Hi, my name is Chan Wei Min. I’m from Malaysia although right now I’m in Japan working on my PhD on Osaka University’s International Physics Course (IPC). I’ve been at here for around four years.
Looking back on my own childhood, nature always interested me. I still remember the excitement when first discovering a fantastic visual encyclopedia in my school library. Those colorful diagrams that described the workings of nature, from a tiny atom to a gigantic galaxy, opened a giant window. Since then the desire to discover new thing became rooted in my mind. I guess this led me to the field I’m now in. For me, studying something for life without boredom is a blessing. But I guess I’m getting ahead of myself here.WHERE DID YOU GROW UP? WHAT ABOUT YOUR UNDERGRADUATE LIFE?
My home town is Kajang, 21 kilometers from Malaysia’s capital, Kuala Lumpur. As part of a multicultural/multilingual country, being among people of different races, religions, and languages became second nature. This helped me adapt easily when I moved to Japan. But before the move, I completed my bachelor degree at the University of Malaya, it is the country’s foremost research university with more than 27,000 students. My study covered the fundamental knowledge of physics, and my final year project was on the synthesis of graphene. This was the first time I worked with scientists and I caught a glimpse of the actual research world.
During that time there were many academic visits and student exchanges between our department and counterparts at Osaka University. Through these, I found out more about Osaka University, specifically, the International Physics Course (IPC). After that I became excited at the prospect of joining the IPC. But it was later that I found out the screening process was going to be pretty challenging.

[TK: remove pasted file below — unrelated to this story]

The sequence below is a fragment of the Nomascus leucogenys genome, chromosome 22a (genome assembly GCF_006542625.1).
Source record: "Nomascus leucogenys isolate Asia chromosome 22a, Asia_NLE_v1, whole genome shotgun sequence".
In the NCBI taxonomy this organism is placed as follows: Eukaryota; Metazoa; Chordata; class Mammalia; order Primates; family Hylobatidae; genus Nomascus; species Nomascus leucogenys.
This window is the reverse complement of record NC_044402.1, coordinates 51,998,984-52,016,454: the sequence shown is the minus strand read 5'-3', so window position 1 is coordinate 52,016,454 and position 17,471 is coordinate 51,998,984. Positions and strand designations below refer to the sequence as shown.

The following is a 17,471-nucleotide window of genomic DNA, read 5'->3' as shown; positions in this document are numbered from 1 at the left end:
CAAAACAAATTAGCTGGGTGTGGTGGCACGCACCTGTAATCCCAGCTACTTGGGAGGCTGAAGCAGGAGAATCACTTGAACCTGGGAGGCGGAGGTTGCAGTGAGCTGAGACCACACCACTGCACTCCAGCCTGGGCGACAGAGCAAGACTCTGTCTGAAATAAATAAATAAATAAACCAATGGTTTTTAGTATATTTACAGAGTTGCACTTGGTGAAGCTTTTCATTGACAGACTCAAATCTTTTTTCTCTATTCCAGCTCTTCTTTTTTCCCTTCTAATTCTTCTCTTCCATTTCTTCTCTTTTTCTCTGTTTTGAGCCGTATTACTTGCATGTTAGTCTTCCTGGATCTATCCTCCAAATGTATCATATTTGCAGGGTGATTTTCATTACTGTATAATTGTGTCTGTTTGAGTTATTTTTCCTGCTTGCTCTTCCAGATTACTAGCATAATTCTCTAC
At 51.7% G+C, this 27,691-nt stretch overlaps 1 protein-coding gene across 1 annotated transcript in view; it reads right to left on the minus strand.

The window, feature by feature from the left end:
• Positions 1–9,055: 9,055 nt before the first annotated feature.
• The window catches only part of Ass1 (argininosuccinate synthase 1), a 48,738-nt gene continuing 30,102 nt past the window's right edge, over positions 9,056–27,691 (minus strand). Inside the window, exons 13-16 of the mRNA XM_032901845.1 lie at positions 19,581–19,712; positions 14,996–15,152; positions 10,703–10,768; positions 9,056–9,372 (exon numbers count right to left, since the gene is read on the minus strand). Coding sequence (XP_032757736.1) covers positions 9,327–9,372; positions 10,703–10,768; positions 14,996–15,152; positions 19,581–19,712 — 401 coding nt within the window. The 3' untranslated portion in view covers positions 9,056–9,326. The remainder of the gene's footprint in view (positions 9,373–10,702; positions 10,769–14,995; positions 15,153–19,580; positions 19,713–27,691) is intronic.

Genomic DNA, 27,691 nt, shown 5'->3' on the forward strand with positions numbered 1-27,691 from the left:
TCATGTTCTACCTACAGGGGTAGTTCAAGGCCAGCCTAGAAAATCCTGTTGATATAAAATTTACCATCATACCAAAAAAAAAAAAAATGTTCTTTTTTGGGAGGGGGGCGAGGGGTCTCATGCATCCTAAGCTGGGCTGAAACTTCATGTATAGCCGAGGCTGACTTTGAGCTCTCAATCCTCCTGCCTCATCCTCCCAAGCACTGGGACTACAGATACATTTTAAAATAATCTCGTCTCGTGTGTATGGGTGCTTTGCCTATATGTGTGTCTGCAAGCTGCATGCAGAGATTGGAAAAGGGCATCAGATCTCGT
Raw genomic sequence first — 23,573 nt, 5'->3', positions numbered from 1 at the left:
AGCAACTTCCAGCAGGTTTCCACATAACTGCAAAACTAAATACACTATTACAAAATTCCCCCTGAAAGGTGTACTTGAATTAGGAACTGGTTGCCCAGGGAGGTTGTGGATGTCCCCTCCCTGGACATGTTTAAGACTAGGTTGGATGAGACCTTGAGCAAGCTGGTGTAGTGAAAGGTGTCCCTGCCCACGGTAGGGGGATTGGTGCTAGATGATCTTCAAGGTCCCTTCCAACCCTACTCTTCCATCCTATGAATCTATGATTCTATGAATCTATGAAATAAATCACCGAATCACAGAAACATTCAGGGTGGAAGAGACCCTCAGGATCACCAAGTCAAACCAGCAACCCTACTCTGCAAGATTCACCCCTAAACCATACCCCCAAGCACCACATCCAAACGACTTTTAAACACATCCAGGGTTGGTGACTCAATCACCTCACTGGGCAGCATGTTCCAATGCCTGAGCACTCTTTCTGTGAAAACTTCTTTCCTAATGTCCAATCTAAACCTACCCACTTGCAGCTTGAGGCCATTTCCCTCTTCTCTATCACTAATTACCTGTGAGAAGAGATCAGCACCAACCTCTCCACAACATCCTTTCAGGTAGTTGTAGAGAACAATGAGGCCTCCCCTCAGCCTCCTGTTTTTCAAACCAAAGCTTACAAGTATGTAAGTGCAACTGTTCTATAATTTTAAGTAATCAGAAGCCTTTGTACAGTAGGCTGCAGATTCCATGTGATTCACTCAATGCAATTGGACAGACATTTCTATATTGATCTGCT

Nuclear and Particle Physics aims to discover the particles and forces that exist that form our universe. Personally, I find these issues truly fascinating.
Once at Osaka, I joined the Nuclear and Particle Physics Group lead by Prof. Tadafumi Kishimoto and became part of the CANDLES Collaboration, a renowned frontier research group examining neutrinoless double beta decay using Calcium-48. Double beta decay is the phenomena of two neutrons in a nucleus decayed into two electrons, two protons and two anti-neutrinos. However, there is a possibility that one of the anti-neutrino may have converted into neutrino and annihilated with the other anti-neutrino. This extremely rare ‘neutrinoless double beta decay’ can prove the violation of the lepton number and explain why our universe is made up of matter. In conjunction with CANDLES, we have also developed a new ultra-low background gamma spectroscopy with an HPGe detector and have undertaken the observation of Tantalum-180m decay. For all nuclear isotopes that exist on Earth, Tantalum-180m is known as the only isotope that is naturally occurring in a metastable state and its half-life is yet to be confirmed.COULD YOU SAY THAT AGAIN PLEASE?